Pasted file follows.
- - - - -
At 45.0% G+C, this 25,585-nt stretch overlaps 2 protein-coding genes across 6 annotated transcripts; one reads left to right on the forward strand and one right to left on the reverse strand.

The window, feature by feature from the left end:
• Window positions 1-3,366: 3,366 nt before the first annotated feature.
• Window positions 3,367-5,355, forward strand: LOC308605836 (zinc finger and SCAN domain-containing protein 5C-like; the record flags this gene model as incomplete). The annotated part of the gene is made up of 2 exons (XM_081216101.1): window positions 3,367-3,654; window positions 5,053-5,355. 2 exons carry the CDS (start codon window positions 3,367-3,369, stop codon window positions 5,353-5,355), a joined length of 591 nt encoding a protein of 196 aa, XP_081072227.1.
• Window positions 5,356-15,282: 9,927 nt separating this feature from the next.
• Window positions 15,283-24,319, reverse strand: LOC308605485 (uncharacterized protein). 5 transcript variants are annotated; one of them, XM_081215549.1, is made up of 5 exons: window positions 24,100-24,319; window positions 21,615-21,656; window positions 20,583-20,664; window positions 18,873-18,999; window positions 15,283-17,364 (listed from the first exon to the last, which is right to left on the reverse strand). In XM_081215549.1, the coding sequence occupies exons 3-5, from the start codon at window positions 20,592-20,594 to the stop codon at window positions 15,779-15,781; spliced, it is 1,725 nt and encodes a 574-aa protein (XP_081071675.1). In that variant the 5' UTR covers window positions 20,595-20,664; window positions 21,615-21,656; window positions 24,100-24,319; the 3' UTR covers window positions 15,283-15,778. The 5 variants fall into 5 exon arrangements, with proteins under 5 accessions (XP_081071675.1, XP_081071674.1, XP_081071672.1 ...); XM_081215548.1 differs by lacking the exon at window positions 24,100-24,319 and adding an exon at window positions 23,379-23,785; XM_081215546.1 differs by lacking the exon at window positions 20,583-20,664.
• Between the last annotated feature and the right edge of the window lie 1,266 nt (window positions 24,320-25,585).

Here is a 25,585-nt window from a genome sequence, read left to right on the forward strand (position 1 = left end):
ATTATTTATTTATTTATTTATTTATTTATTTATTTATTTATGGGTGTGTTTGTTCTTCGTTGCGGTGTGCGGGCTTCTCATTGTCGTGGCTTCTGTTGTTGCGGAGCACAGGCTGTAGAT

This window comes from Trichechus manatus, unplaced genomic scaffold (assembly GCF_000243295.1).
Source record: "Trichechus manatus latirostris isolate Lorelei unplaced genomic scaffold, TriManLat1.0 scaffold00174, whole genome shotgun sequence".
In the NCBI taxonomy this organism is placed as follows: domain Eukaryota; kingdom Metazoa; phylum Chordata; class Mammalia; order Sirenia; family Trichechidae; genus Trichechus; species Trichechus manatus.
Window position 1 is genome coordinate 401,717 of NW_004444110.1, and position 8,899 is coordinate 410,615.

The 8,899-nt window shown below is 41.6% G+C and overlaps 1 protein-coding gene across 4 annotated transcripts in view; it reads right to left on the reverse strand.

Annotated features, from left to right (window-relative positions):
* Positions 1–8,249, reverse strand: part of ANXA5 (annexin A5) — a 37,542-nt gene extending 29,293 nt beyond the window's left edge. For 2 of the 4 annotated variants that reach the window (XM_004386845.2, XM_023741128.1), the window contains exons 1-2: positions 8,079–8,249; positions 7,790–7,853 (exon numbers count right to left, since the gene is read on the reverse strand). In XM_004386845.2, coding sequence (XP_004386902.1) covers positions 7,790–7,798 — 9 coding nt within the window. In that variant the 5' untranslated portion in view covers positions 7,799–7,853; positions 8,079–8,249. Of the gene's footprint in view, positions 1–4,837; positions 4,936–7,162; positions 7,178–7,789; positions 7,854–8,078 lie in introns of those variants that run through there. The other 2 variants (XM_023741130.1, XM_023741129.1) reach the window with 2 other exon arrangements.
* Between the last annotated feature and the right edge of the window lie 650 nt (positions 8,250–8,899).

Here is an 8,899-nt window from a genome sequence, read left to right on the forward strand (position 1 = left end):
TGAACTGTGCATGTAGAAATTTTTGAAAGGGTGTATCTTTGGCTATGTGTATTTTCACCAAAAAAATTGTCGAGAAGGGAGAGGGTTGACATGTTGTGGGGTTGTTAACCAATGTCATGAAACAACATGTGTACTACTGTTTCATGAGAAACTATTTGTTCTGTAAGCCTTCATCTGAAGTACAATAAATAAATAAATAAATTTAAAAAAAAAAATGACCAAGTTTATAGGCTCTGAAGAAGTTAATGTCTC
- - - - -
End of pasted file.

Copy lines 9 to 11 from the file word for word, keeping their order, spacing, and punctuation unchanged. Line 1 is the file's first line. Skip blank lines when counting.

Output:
ATTATTTATTTATTTATTTATTTATTTATTTATTTATTTATGGGTGTGTTTGTTCTTCGTTGCGGTGTGCGGGCTTCTCATTGTCGTGGCTTCTGTTGTTGCGGAGCACAGGCTGTAGAT

This window comes from Trichechus manatus, unplaced genomic scaffold (assembly GCF_000243295.1).
Source record: "Trichechus manatus latirostris isolate Lorelei unplaced genomic scaffold, TriManLat1.0 scaffold00174, whole genome shotgun sequence".